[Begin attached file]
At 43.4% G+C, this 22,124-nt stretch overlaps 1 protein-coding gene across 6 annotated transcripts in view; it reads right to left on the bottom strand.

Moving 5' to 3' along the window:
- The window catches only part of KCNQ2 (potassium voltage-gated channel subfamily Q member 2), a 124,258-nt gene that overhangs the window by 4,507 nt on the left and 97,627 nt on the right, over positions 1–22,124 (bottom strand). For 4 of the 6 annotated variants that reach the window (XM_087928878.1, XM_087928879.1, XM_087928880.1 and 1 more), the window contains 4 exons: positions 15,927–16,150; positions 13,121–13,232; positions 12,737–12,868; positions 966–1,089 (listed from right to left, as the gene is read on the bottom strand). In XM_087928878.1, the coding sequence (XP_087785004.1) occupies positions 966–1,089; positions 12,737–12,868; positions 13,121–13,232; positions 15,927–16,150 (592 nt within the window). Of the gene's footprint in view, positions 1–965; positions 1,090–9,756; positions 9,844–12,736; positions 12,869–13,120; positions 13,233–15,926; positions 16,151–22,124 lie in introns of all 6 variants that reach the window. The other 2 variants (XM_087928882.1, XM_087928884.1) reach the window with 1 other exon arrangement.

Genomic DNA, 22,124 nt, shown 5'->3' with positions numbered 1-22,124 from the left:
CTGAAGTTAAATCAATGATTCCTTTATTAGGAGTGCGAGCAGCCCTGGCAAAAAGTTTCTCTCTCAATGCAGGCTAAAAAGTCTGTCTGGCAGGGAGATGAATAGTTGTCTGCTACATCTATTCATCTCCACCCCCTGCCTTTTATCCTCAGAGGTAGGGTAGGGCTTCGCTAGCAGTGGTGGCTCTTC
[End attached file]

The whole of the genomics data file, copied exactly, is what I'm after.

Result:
At 43.4% G+C, this 22,124-nt stretch overlaps 1 protein-coding gene across 6 annotated transcripts in view; it reads right to left on the bottom strand.

Moving 5' to 3' along the window:
- The window catches only part of KCNQ2 (potassium voltage-gated channel subfamily Q member 2), a 124,258-nt gene that overhangs the window by 4,507 nt on the left and 97,627 nt on the right, over positions 1–22,124 (bottom strand). For 4 of the 6 annotated variants that reach the window (XM_087928878.1, XM_087928879.1, XM_087928880.1 and 1 more), the window contains 4 exons: positions 15,927–16,150; positions 13,121–13,232; positions 12,737–12,868; positions 966–1,089 (listed from right to left, as the gene is read on the bottom strand). In XM_087928878.1, the coding sequence (XP_087785004.1) occupies positions 966–1,089; positions 12,737–12,868; positions 13,121–13,232; positions 15,927–16,150 (592 nt within the window). Of the gene's footprint in view, positions 1–965; positions 1,090–9,756; positions 9,844–12,736; positions 12,869–13,120; positions 13,233–15,926; positions 16,151–22,124 lie in introns of all 6 variants that reach the window. The other 2 variants (XM_087928882.1, XM_087928884.1) reach the window with 1 other exon arrangement.

Genomic DNA, 22,124 nt, shown 5'->3' with positions numbered 1-22,124 from the left:
CTGAAGTTAAATCAATGATTCCTTTATTAGGAGTGCGAGCAGCCCTGGCAAAAAGTTTCTCTCTCAATGCAGGCTAAAAAGTCTGTCTGGCAGGGAGATGAATAGTTGTCTGCTACATCTATTCATCTCCACCCCCTGCCTTTTATCCTCAGAGGTAGGGTAGGGCTTCGCTAGCAGTGGTGGCTCTTC